VDI is Now Deemed Critical Infrastructure, but are Organizations Ready for it?

Originally posted on myvirtualcloud.net

For a long time, EUC specialists and architects have been saying that VDI should be considered an integral part of the critical infrastructure and therefore given the same attention that core applications and databases receive in terms of availability and recoverability.

However, except for a few VDI use-cases, organizations with budget constraints have been resistant to embrace DR environments for VDI. Commonly C-Level execs thought of VDI as not a priority, or as a solution for employees to temporarily access their desktops while out of the office.

I wrote about VDI DR back in 2010, discussing different scenarios for on-premises datacenters. It somewhat sad to see that eight years later it is as relevant as ever.

However, with the new worldly conditions affecting us all, VDI is now suddenly deemed to be part of the critical infrastructure since employees are all remotely working – and VDI down, in many scenarios, is business down.

I won’t go into lengthy details, but the current options for having VDI DR boils down to the following:


DR to a Remote Datacenter

This is the most common situation where an organization has two or more datacenters that provide enough resource capacity (compute and storage) to handle a DR scenario. While there are challenges around data and application replication, the solution is pretty well understood, and both VMware and Citrix offer competitive products.

In the infrastructure realm, while there are certainly differences between products, most HCI (Datrium, Nutanix, VXRail …) and SANs (Pure, HDS …) will provide the necessary data services to make this work.

However, deploying additional infrastructure that will sit IDLE waiting for a disaster is the very reason why organizations have not been implementing DR for VDI. It is costly and does not provide an immediate return on investment.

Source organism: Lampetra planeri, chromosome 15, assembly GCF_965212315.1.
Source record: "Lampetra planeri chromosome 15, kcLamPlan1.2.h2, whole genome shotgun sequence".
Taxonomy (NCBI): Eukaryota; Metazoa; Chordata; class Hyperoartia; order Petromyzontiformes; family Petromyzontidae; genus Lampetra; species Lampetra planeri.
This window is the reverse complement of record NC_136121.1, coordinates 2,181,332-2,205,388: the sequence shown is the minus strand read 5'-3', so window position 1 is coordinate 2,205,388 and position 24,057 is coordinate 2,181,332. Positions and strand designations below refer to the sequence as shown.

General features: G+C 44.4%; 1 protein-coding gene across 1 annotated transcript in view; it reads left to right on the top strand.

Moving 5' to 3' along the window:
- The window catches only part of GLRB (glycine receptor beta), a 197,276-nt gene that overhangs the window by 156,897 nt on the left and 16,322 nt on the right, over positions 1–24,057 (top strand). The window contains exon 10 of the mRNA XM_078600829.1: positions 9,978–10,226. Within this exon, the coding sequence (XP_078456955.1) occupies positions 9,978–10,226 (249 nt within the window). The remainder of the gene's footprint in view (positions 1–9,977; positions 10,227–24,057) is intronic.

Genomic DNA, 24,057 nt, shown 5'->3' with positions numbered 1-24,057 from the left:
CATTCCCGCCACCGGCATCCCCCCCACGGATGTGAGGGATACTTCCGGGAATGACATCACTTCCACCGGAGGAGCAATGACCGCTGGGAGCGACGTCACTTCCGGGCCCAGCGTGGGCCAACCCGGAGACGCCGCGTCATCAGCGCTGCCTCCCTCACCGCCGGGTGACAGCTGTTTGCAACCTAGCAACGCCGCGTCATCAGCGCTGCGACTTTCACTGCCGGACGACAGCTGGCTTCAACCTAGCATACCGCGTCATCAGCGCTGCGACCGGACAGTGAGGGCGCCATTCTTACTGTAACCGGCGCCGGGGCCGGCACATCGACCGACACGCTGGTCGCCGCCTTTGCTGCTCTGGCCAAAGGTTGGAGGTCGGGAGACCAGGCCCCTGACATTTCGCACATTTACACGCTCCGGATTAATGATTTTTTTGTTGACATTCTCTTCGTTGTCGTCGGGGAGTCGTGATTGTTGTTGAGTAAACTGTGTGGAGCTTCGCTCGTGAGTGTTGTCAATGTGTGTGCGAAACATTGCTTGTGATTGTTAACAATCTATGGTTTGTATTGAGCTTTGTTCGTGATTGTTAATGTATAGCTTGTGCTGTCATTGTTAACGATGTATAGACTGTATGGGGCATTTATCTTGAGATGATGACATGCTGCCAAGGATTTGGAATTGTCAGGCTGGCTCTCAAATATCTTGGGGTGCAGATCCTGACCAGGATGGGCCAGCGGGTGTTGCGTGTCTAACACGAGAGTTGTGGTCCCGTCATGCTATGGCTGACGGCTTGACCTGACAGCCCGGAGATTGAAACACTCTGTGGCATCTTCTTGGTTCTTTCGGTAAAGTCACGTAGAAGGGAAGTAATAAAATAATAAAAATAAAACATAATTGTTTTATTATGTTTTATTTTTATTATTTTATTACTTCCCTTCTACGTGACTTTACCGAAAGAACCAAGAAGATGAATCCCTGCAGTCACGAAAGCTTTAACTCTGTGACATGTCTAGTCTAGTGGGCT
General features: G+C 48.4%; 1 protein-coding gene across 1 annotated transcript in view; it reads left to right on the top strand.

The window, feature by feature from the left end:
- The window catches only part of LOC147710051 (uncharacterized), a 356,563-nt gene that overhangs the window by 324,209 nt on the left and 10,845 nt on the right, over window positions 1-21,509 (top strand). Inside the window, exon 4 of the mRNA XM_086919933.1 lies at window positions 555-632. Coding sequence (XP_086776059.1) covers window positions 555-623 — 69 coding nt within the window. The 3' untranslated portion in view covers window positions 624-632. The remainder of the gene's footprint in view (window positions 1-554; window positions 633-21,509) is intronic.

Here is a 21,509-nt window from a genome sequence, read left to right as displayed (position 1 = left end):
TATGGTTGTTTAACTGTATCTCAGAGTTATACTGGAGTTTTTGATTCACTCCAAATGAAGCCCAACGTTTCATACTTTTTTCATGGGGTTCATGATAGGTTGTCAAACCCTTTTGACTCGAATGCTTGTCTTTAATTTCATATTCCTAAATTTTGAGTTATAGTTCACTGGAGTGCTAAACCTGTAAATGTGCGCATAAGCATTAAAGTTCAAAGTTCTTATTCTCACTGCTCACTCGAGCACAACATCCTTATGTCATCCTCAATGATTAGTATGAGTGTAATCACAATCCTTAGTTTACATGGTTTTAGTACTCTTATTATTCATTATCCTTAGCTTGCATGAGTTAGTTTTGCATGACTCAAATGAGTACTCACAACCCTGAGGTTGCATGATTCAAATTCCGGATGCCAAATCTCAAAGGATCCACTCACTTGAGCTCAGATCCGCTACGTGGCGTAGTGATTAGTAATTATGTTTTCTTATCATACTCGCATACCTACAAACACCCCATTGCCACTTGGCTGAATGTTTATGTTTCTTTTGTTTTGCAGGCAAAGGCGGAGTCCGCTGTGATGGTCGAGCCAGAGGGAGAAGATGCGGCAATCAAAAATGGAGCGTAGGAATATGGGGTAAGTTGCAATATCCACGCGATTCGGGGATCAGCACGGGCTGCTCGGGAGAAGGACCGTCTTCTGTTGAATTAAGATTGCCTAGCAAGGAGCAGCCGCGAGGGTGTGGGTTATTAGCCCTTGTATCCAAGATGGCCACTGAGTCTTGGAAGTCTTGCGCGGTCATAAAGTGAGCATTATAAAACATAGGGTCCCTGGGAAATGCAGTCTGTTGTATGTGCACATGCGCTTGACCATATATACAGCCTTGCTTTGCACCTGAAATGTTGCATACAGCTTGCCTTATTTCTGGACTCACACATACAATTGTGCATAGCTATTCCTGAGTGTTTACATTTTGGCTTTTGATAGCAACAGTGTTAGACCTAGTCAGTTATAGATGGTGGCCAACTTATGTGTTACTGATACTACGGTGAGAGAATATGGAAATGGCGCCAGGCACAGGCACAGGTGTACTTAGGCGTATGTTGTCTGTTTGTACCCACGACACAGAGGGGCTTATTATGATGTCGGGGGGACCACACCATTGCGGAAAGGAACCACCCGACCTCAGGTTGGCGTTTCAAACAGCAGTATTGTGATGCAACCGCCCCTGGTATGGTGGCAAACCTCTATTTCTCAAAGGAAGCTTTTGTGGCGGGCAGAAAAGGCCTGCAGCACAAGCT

New Cloud-based Deployment

If your organization doesn’t do VDI today and it is looking to deploy a remote environment for employees to work from, then a Cloud-based solution may be satisfactory. Companies like Workspot provide native, cloud-based desktops with integrated DR (yes, the Cloud also goes down!).

While spinning new desktops is easy, you still need to handle application availability and recoverability from your on-premise datacenter. However, if you have that covered and the Cloud desktops will be able to operate well from the Cloud, then this is perhaps a good alternative.


DR to VMware Cloud on AWS

The third and more economical option is to leverage the VMware Cloud on AWS as a DR target.

If you already have an existing on-premise VDI deployment using Citrix XenDesktop or VMware Horizon, you can use Datrium DRC (downloadable virtual appliance) and set the VMware Cloud as your target DR environment for both persistent and non-persistent desktops.

DRC uses smart replication to low-cost S3 storage, and the data is readily available for use when you need to execute the DR.

The DR workflow is automated with a native orchestrator for both virtual desktops and VDI infrastructure servers; and as for the cloud resources, you only pay when you start using them, so it provides a phenomenal ROI in comparison to on-premise solutions.

Finally, the same solution can handle core application availability and recoverability from your on-premises datacenter, and also failback the VDI when your datacenter is back up.

There’s also the option to implement only non-persistent desktops, but this option requires time-consuming application re-packaging and ensuring that user data is constantly available in the Cloud along with core application availability.

There’s certainly more to be discussed and part of a DR plan, but at a high level, these are the options available today. Did I miss something? Let me know if you have a different solution in place.